Far North Queensland

This time last year I was lucky enough to spend a week in Far North Queensland, exploring the Cairns area with my daughter. I’ve always wanted to visit this area, largely because of the interesting birds that can be found there. The first day started well, with a new species (White-breasted Woodswallows) before I’d even left the airport . Once I had collected the camper van and Sarah had arrived from Sydney, we paid a quick visit to the Cairns Esplanade. Not the best time of day to bird by that stage, but the sun was shining and I managed a few decent images of another new species, a Peaceful Dove.

Then we set off to find our campsite for the first couple of nights. We stayed at the Speewah Conservation Park, a lovely spot near Kuranda. Definitely not recommended for caravans though – the road in is pretty steep in places. The first morning there were lots of birds calling in the rainforest, which got a bit frustrating as they were often really hard to spot. The Brown Cuckoo-doves were friendly and I got to know their call quite quickly. I do find birding in completely new places can be challenging if the vegetation is dense, as I don’t have any idea what all the calls belong to (Shazam for bird calls would be great).

We decided to stay up on the escarpment for the day and explore some of the waterfalls a bit further south. As you can see below, it was a very overcast (and sometimes wet) day so not the greatest for photographing birds. We had a fun time though, swimming at the Elinjaa Falls and seeing a good range of new birds, including the strange Pheasant Coucal. I have added the rather poor photo of  a Grey-Headed Robin to show the challenges of birding in the rainforest – no light and so many leaves for the birds to hide behind!

The following day we explored Kuranda and the Barron Gorge area, and then headed for Port Douglas on the coast. Sarah was not impressed with the beaches we stopped at – we are very spoilt in Western Australia – but we did find Port Douglas very attractive. After waking up to more interesting bird calls (I did spot one of the culprits – the Yellow Oriole), a visit to Mossman Gorge was in order. On the shuttle bus into the gorge, some tour guides were talking about an unusual sighting – and although we had gone for the self-guided option, we were lucky to be in the right place when they were pointing out the very cryptic Northern Leaf-tailed Gecko to their clients. We waited for everyone to move on and had a good look – I don’t how someone spotted it on the lichen covered tree trunk.

A few more fairy-wrens

White-winged fairy-wren in breeding plumage
White-winged fairy-wren in breeding plumage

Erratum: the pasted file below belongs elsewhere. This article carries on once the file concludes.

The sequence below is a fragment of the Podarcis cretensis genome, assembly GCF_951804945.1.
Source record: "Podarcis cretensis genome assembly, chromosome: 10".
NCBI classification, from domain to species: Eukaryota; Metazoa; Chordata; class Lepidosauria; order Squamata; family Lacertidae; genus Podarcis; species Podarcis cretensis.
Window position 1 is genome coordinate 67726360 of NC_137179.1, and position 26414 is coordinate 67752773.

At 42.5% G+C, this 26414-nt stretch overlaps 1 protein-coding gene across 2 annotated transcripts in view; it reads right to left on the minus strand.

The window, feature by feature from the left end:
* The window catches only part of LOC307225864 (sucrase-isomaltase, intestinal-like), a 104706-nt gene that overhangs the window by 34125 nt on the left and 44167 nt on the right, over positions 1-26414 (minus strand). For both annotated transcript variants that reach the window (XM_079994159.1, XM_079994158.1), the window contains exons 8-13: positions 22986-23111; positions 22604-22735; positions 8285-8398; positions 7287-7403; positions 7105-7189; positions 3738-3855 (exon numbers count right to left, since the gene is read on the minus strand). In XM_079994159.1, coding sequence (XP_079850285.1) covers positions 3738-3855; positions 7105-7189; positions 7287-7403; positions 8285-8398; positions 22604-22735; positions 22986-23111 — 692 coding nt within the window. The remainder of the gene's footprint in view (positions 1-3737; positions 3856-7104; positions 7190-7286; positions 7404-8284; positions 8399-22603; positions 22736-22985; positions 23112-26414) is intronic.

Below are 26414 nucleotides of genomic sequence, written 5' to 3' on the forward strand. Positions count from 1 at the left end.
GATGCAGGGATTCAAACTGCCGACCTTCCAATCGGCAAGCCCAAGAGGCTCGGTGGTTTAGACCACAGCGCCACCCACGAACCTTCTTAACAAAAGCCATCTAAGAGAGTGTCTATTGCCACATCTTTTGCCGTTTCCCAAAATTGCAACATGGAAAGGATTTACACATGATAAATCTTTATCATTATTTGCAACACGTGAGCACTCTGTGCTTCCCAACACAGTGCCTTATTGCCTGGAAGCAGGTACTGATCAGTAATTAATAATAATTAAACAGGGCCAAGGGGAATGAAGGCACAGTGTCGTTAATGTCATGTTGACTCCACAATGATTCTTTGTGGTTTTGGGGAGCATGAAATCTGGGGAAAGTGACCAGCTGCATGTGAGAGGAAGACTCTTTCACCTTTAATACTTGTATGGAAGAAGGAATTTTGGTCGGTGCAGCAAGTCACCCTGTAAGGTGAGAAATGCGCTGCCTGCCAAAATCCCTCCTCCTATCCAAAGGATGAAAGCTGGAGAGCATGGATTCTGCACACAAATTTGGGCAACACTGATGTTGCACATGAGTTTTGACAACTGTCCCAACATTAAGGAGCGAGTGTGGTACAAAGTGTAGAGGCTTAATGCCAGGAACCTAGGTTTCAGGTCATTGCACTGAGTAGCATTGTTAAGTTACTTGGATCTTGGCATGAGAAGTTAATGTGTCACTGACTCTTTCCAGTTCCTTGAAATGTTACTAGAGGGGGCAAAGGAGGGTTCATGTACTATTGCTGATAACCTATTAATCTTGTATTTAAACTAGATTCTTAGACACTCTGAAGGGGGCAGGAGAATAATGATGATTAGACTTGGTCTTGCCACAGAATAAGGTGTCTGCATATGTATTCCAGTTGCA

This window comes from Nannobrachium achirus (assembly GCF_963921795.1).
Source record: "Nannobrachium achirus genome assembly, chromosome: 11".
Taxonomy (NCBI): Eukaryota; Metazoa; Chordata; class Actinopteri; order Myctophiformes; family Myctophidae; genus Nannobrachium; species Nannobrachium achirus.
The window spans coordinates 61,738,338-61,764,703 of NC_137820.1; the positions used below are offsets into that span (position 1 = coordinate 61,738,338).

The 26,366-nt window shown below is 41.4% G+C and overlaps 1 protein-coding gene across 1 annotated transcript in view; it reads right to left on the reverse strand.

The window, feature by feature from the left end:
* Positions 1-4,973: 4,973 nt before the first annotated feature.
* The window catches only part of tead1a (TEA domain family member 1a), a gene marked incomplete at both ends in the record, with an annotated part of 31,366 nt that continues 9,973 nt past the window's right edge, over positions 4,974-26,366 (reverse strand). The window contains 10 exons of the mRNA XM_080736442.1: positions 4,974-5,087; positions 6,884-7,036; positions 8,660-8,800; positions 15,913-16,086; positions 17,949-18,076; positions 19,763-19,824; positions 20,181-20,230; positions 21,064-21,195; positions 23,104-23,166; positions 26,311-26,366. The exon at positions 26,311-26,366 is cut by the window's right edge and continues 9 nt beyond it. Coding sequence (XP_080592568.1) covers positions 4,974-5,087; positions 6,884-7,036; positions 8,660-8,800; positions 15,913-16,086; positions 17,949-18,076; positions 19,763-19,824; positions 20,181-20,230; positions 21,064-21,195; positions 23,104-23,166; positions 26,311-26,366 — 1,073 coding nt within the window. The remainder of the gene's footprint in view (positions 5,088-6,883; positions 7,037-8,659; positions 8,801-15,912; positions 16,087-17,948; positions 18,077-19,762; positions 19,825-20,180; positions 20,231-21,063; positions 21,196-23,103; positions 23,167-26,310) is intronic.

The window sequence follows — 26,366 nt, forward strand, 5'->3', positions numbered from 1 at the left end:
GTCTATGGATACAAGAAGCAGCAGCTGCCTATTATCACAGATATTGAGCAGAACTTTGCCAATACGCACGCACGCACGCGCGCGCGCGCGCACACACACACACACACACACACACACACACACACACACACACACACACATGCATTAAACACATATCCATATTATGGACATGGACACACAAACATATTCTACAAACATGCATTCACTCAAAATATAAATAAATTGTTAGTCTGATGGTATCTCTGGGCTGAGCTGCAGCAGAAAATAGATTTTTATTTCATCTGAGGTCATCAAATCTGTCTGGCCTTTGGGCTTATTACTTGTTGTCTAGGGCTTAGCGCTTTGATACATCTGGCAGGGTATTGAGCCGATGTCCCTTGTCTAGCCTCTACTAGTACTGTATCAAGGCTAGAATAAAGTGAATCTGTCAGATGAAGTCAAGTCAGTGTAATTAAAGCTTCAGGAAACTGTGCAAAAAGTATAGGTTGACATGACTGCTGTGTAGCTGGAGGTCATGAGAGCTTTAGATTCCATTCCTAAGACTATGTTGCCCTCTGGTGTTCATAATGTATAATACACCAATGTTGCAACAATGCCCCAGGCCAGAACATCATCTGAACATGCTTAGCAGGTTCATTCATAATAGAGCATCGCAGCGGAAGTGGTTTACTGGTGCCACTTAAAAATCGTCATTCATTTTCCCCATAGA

Nine different species of fairy-wren call Australia home – and I’d love to see all of them. So far I’ve found five – the two well-known ‘blue wrens’ and the three I will focus on in this post: Variegated, Red-winged and White-winged. White-winged Fairy-wrens are fairly easy to identify if you see a male in full breeding plumage, as in the opening image. In contrast, the females and non-breeding males are very pale and dull, with no eye-ring or coloured lores. Walking along the coastal path between Ocean Reef and Burns Beach north of Perth is a good place to see them. If you are lucky enough to visit Dirk Hartog or Barrow Islands, you might see the nominate race of the White-winged Fairy-wren – the breeding males are very dramatically black with white wings.


The last time I found White-winged Fairy-wrens I captured some interesting behaviour – even though the beautiful brightly coloured male was offering up a blue petal as part of his courtship display, he was ignored by the female in favour of a very scruffy male just starting to moult into his breeding plumage. This seems to be a fairy-wren strategy; although they are ‘socially monogamous’ and have a strong pair bond between the main male and female of a group, they appear to be sexually promiscuous and will mate with other individuals. The behavioural ecology of fairy-wrens looks an interesting area of study.


Variegated Fairy-wrens are found across most of Australia and in many places are the only fairy-wren with a chestnut shoulder. In the south-west of Western Australia we have to be careful as there are two other possibilities. The Variegated breeding males have a distinctive small patch of purply-blue on the sides of the upper breast, usually showing between the black bib and the red shoulder. Female Variegated Fairy-wrens have a chestnut mask formed by the lores and eye-ring, quite a bit darker in colour than the tan bill – this shows well in the photo above.
The other two species with chestnut shoulders are the Blue-breasted and Red-winged – I have yet to see or photograph the Blue-breasted. The differences between the two include preferred habitat (Blue-breasted generally in drier areas) and the shades of blue in the breeding males (when I see/photograph a Blue-breasted I will make a call on how easy they are to separate using that!). The females are easier to split as the Red-winged has chestnut lores, no eye-ring and a black bill while the Blue-breasted has a darker rufous colour that is the same across all three features. I can recommend Birdlife Australia’s article Fifty Shades of Brown for help in sorting out the differences between the female fairy-wrens. I was pretty sure the birds I saw in Donnelly River were Red-winged because of the habitat (jarrah and karri forest) but it was good to confirm with the colouration of the females.